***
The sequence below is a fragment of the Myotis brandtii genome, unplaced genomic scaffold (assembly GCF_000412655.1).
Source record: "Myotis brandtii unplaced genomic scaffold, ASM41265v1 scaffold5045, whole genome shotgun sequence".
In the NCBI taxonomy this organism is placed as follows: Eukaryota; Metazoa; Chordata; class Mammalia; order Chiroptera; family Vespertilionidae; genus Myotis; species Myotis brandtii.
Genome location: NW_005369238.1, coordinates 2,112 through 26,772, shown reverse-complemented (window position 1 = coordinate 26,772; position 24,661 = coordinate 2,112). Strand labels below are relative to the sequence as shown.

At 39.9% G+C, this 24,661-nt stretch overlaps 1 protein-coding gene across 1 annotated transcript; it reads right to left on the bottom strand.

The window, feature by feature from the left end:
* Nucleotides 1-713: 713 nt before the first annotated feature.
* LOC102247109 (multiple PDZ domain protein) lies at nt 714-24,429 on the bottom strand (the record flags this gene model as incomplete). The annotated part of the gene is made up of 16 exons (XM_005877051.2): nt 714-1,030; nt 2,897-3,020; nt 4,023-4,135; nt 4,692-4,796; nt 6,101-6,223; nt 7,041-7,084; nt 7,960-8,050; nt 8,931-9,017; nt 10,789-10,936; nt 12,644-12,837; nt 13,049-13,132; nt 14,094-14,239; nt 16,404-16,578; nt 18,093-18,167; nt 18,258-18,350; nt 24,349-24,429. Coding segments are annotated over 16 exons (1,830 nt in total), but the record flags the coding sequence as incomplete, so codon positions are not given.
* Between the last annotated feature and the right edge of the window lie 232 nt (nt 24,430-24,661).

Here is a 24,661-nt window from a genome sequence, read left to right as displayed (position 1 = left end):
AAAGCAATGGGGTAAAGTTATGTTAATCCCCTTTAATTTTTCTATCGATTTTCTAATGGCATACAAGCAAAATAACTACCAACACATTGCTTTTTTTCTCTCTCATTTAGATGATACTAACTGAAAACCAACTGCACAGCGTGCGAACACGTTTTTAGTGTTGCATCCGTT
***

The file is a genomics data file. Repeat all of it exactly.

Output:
The sequence below is a fragment of the Myotis brandtii genome, unplaced genomic scaffold (assembly GCF_000412655.1).
Source record: "Myotis brandtii unplaced genomic scaffold, ASM41265v1 scaffold5045, whole genome shotgun sequence".
In the NCBI taxonomy this organism is placed as follows: Eukaryota; Metazoa; Chordata; class Mammalia; order Chiroptera; family Vespertilionidae; genus Myotis; species Myotis brandtii.
Genome location: NW_005369238.1, coordinates 2,112 through 26,772, shown reverse-complemented (window position 1 = coordinate 26,772; position 24,661 = coordinate 2,112). Strand labels below are relative to the sequence as shown.

At 39.9% G+C, this 24,661-nt stretch overlaps 1 protein-coding gene across 1 annotated transcript; it reads right to left on the bottom strand.

The window, feature by feature from the left end:
* Nucleotides 1-713: 713 nt before the first annotated feature.
* LOC102247109 (multiple PDZ domain protein) lies at nt 714-24,429 on the bottom strand (the record flags this gene model as incomplete). The annotated part of the gene is made up of 16 exons (XM_005877051.2): nt 714-1,030; nt 2,897-3,020; nt 4,023-4,135; nt 4,692-4,796; nt 6,101-6,223; nt 7,041-7,084; nt 7,960-8,050; nt 8,931-9,017; nt 10,789-10,936; nt 12,644-12,837; nt 13,049-13,132; nt 14,094-14,239; nt 16,404-16,578; nt 18,093-18,167; nt 18,258-18,350; nt 24,349-24,429. Coding segments are annotated over 16 exons (1,830 nt in total), but the record flags the coding sequence as incomplete, so codon positions are not given.
* Between the last annotated feature and the right edge of the window lie 232 nt (nt 24,430-24,661).

Here is a 24,661-nt window from a genome sequence, read left to right as displayed (position 1 = left end):
AAAGCAATGGGGTAAAGTTATGTTAATCCCCTTTAATTTTTCTATCGATTTTCTAATGGCATACAAGCAAAATAACTACCAACACATTGCTTTTTTTCTCTCTCATTTAGATGATACTAACTGAAAACCAACTGCACAGCGTGCGAACACGTTTTTAGTGTTGCATCCGTT